With one of those spare batteries you should be able to make it 6 hours with over 500 lumens of light during your hikes.
 

Stefano

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The HC35 is a very flood headlamp, I hope it suits your needs.
The purpose of a headlamp is to see what is close to us.
If you are looking for something to illuminate well at very close range this is a good choice.
But as a "multifunction" headlamp it may not be ideal, if it is your only light source you may feel the need to have more throw.
The 134 meters promised to throw are possible only at the power of 2700 lumens (where the theadlamp for obvious reasons of heat can stay short time)
At 800 lumens it has a throw of 73 ANSI meters which results in a real visibility of about 40 meters.
At lower levels, throwing is little.
 

Candlestick

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If the Nitecore doesn’t work out I’ve had excellent luck with Zebralight. I’ve had my H502c since 2015 and its survived a lot, and is super compact. 8 hours of runtime on a very usable high medium output.

I’ve had the 18650 version since 2016 and its barely any bigger or heavier than the battery it contains. ~12 hours on high 2 and its a very usable light level.

Both are high CRI and wide flood lights great for close up work and seeing what I am about to step on. The AA 502 model has a pocket clip which is great for using outside of the headband and clipping around as a small lantern / area light. The low sub lumen mode lasts months and the single digit modes last days / weeks.

I carry 8 spare eneloops and 3 spare 18650’s inside a maxipedition organizer along with pen, notpad, lighter, battery bank for my phone, edc flashlight and charging cables.
 

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fuyume

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In my opinion and experience, cost is not really the point when hiking, weight is.

That being said, I chose the 1xAA Fenix HM23 and E12 for my backcountry kit, and I carry a spare battery for each.

Hiking at night is not something I really care to do, but if for some reason I find that I absolutely need to walk in the dark, the combination of my HM23 and E12 will have to do.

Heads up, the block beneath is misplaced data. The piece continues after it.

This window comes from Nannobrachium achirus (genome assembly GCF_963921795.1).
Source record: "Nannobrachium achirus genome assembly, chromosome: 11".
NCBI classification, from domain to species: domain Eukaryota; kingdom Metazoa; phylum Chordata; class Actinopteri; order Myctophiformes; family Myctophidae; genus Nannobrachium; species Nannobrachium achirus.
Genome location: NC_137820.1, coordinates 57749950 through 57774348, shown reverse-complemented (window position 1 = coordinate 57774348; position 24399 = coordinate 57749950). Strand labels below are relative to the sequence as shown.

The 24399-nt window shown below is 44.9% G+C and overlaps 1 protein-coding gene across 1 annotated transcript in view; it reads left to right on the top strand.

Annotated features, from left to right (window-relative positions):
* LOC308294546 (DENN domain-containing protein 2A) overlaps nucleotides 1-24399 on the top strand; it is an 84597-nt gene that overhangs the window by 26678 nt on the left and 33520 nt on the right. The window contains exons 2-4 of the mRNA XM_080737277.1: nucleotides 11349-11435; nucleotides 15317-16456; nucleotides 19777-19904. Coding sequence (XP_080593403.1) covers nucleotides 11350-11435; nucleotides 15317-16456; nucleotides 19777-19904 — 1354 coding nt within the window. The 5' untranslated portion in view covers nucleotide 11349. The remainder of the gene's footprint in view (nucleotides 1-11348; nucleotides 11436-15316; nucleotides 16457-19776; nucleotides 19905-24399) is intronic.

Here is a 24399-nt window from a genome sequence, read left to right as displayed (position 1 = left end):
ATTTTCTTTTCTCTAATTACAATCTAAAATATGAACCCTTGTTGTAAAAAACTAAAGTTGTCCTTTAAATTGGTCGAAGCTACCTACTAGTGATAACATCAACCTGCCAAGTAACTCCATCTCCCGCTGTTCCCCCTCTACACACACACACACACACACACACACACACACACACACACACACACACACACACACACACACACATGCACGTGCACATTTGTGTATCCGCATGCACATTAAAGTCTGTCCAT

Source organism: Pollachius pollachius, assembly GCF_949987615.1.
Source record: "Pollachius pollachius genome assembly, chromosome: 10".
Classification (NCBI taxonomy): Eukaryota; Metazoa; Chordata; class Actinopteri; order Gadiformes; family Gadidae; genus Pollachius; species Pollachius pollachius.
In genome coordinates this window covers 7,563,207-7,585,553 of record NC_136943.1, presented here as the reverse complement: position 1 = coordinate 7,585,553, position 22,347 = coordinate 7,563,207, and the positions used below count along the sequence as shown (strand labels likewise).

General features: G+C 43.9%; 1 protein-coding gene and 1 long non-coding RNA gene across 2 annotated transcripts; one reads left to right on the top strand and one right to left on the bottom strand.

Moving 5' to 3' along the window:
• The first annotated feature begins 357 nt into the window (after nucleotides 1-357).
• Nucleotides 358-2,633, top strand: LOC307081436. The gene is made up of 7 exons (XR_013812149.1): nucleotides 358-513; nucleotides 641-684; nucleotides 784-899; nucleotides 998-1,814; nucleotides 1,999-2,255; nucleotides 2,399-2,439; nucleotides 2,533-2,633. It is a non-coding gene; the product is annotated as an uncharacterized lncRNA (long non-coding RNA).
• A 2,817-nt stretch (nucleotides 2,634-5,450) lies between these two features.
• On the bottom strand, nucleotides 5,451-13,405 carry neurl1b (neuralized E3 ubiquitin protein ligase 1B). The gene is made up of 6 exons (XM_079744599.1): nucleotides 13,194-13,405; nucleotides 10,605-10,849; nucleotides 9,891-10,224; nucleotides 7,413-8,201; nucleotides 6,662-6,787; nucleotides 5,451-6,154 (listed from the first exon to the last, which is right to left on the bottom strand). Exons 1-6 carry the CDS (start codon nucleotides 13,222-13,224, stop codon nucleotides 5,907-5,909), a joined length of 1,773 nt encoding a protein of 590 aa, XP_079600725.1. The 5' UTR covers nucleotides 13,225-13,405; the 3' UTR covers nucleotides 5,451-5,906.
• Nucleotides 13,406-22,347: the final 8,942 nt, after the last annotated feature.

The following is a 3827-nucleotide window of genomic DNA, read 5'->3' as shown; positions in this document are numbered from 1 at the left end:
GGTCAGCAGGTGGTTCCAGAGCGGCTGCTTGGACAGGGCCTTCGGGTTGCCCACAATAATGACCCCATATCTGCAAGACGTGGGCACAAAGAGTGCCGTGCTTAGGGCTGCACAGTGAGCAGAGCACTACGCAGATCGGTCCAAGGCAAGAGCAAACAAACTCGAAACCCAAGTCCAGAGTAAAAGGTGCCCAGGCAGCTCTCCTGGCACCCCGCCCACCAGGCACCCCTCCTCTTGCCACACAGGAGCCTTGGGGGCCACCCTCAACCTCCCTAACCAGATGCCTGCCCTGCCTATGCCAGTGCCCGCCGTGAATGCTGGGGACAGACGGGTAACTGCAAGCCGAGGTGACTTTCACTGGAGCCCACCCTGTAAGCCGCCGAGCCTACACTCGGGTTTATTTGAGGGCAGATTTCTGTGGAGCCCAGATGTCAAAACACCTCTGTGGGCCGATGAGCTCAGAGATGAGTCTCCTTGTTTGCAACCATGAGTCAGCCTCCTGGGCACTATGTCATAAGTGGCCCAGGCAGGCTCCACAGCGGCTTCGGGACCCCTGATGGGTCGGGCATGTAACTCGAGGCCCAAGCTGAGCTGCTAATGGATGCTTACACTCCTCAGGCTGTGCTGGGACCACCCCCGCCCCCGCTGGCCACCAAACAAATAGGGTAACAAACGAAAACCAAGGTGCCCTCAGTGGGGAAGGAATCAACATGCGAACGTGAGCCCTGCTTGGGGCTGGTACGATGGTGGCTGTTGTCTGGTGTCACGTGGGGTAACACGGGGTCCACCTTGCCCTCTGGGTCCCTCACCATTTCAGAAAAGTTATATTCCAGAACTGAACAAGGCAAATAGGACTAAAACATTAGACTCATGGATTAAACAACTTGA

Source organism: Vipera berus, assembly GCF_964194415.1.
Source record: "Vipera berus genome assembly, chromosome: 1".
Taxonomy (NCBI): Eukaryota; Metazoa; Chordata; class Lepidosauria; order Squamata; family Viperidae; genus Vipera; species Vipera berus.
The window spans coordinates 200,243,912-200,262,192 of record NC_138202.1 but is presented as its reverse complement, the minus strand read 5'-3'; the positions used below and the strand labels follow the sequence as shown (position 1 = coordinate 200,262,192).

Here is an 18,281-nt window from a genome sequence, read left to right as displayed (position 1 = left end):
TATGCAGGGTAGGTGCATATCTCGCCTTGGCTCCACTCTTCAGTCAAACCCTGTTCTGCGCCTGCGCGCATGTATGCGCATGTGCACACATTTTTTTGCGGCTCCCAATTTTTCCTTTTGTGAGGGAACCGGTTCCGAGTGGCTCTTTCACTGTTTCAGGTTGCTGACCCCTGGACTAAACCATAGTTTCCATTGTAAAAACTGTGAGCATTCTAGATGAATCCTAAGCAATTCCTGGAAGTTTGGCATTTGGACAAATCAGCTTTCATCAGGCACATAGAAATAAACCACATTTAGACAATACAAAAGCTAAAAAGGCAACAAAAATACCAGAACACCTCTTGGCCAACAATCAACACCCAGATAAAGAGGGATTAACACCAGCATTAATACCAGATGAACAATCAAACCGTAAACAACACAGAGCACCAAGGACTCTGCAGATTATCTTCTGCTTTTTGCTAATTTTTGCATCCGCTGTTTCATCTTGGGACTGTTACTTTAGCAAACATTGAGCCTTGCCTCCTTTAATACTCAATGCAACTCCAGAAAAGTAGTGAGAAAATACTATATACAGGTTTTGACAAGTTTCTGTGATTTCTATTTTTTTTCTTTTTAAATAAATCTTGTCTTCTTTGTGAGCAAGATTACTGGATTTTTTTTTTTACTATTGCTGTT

If I really thought that having a high brightness headlamp was worth the encumbrance, I'd get the new HM70R, which will run at 500 lumens with a flat brightness curve for over 5 hours before falling off.

But, having 206 g of headlamp pressing into my forehead is not exactly going to be comfortable. The HM23, by contrast, weighs just 58 g with an L91 battery, if you count the extra battery, then that's 73 g.

Even if you include my E12 and two more batteries, that's still only a total of 57 g more, or 130 g for two lights and four batteries, less than half of which would actually be weighing on my noggin. And I'd have redundancy, as well.

There is such a thing as overdoing it.
 

Mr. LED

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It doesn’t necessarily need to be head mounted, I for example, clip my Zebralight to the jacket, as high as I can, under my chin. Some guys hang it around the neck. This way, weight is less of an issue.
 

CelticCross74

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Thrunite TH30. Simple, cheap, well designed and made with very impressive run times outside the 3500+lumen turbo level. Comes with a TN IMR 18650. The headlamp is comfortable. None of the separate heavy and clumsy battery pack stuff. Armytek is +100 points. Like my TH30 AT has some of the best. Worth the price all around.